Antigonish, NS – HLI’s first small-town Strategy Weekend on issues affecting life, faith and family was held here May 14-16. It was attended by some 300 Atlantic Canadians of all ages.
Audience participation following each information-packed presentation left no doubt that they felt grave concern about the social and spiritual needs of contemporary Canadian society. A recurring theme throughout the weekend was the pressing need for a return to basic morality.
In the opening seminar, HLI president Fr. Matthew Habiger, OSB, declared, “In Humanae Vitae’s 25th anniversary year, it is more appropriate to give special attention to this truly prophetic document and its companion document Familiaris Consortio.”
He urged his listeners to become familiar with them, and to be open to their total message about well-lived marriages and Christ-centred homes.
In a later session, he focused on true chastity formation as a solution to many current social and spiritual ills.
Using the theme “The Truth Shall Set You Free,” Fr. Joe Hattie of Vancouver, taught about informed conscience.
“We are responsible for what we do, and for what we become as a result of our actions. It is important that we become what we are meant to be,” he said.
He also taught about the philosophy and lifestyle of natural family planning as the basis for a moral life.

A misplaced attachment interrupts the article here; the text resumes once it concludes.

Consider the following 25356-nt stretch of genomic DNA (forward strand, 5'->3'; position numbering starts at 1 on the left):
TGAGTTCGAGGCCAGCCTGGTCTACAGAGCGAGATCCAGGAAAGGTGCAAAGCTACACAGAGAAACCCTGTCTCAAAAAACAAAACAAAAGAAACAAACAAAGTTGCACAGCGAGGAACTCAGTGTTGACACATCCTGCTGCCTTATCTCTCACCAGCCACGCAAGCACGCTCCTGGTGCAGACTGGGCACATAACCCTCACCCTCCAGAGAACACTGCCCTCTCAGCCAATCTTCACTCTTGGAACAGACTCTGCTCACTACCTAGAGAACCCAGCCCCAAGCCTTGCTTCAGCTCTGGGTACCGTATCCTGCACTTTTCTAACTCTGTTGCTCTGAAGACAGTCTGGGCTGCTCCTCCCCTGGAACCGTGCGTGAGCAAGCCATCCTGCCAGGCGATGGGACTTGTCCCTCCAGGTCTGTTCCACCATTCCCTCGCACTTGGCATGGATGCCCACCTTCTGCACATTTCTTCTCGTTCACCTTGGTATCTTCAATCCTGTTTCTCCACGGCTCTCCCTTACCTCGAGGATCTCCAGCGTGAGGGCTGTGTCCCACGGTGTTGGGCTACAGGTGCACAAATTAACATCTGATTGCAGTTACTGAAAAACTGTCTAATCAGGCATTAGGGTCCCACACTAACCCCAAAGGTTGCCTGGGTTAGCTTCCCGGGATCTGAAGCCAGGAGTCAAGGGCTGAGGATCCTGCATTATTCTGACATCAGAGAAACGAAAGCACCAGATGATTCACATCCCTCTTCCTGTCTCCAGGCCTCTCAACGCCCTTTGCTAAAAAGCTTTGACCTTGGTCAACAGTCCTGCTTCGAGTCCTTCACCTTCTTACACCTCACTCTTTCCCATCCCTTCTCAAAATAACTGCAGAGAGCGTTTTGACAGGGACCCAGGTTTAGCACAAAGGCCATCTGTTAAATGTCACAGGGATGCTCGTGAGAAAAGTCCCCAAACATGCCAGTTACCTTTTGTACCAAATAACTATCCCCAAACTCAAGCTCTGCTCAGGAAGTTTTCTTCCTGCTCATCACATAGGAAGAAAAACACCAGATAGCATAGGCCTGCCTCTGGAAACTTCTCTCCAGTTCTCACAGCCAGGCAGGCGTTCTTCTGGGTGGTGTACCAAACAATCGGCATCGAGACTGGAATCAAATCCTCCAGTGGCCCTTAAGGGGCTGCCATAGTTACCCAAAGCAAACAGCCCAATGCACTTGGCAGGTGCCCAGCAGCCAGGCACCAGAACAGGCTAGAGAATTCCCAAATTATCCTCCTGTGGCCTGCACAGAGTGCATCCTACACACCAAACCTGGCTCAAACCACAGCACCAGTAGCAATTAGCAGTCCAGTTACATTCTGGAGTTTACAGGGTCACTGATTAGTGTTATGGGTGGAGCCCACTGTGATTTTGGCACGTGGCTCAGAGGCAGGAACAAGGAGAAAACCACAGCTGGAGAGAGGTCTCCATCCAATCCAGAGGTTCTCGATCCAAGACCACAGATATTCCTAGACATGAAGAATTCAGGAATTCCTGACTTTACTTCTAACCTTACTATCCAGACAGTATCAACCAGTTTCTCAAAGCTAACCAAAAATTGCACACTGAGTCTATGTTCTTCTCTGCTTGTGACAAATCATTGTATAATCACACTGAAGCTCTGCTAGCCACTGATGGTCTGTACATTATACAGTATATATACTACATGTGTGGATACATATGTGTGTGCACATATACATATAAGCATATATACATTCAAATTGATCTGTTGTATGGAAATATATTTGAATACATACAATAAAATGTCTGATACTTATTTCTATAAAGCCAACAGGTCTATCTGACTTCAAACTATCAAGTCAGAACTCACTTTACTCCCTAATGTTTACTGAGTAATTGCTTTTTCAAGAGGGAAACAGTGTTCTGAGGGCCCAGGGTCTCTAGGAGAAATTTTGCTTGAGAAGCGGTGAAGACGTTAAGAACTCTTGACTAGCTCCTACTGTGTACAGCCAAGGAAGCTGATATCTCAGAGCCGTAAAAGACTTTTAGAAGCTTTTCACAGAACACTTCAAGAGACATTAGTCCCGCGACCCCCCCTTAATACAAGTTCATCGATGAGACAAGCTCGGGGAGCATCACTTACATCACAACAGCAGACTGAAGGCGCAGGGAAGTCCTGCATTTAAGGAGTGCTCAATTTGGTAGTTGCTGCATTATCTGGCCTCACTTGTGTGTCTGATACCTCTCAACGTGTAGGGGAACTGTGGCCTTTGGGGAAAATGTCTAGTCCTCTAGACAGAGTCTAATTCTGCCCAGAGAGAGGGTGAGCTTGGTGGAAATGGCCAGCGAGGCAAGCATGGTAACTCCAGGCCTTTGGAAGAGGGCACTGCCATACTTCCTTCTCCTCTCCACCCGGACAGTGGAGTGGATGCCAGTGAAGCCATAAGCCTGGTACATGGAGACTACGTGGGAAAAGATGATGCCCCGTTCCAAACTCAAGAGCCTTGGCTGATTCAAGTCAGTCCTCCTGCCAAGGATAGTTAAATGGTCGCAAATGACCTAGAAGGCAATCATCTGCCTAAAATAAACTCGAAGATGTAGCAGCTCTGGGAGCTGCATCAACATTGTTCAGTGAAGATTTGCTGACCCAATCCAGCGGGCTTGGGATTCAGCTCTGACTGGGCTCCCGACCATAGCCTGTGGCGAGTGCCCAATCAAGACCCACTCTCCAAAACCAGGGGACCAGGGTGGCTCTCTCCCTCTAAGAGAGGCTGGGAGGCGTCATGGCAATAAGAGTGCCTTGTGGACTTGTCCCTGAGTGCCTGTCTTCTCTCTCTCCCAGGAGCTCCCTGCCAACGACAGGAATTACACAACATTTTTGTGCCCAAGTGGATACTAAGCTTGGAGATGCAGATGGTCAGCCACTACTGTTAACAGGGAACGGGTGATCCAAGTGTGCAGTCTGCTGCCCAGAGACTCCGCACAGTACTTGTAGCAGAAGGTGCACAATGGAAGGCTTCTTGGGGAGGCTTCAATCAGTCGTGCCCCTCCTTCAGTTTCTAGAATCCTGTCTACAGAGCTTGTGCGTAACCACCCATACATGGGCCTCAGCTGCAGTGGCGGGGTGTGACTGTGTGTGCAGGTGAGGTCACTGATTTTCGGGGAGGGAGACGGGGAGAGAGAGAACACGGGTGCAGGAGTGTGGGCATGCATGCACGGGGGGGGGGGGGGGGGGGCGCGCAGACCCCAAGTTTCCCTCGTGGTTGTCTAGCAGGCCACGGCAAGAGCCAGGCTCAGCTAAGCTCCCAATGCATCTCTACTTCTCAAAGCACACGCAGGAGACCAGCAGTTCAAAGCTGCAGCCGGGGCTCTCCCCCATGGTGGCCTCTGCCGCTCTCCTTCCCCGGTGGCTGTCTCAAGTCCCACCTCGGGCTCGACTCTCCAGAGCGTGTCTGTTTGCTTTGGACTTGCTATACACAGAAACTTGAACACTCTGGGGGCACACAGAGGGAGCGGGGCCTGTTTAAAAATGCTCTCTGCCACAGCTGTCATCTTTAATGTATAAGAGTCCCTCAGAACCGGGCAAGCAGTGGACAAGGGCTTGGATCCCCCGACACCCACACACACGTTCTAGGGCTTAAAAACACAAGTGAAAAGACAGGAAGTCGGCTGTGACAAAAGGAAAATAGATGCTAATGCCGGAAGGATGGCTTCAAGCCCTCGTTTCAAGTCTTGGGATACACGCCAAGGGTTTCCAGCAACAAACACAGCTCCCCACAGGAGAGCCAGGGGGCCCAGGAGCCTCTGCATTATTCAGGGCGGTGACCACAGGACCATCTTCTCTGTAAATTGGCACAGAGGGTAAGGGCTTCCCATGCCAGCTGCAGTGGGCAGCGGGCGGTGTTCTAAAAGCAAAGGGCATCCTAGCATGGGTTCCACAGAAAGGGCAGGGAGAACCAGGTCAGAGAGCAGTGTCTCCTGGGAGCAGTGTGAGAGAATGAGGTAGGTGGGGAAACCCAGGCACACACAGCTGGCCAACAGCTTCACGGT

Fr. Hattie holds a doctorate from the John Paul Institute for Studies of Marriage and Family in Rome.
Author Michael J. Wrenn continued the theme of basic morality as he touched on theology, dissent, and efforts to undermine the coming Catechism for the Universal Church. Wrenn is pastor of St. John the Evangelist Catholic Church in downtown New York and has lectured on religious education throughout the world.
Dr. William Coulson’s seminars on the self-esteem movement in education and particularly in sex education, disturbed many. A psychologist, researcher and counselor, Dr. Coulson helped develop and promote the widely-used feelings-based “facilitator” approach to group activities. Today he calls it “youth suicide,” and says it should never have been used in schools.
“Expecting children to dope with the great issues of life by using decision-making skills is all wrong. When they want to play in the middle of the street, we simply tell them it’s wrong. We must get back to using the same approach with regard to cigarettes, alcohol, drugs, pre-marital sex, and other things we know are spiritually, morally and physically harmful,” he said.
Today, Dr. Coulson says with profound regret, “The self-esteem approach has proven very destructive as an educational tool, harmful to society, and totally inappropriate outside of therapeutic settings.” He now devotes his energies to reversing the movement he helped launch.
His remarks made listeners all the more receptive to a seminar on home schooling, which in Eastern Canada is still a minor growing movement. It was presented by Albertan Terese Ferri, a lawyer, and her psychiatrist husband, Mike, who home-teach their 11 children .
Participants and faculty so clearly regarded the weekend as a resounding success that HLI plans to hole another Strategy Weekend in New Brunswick in the spring of 1994.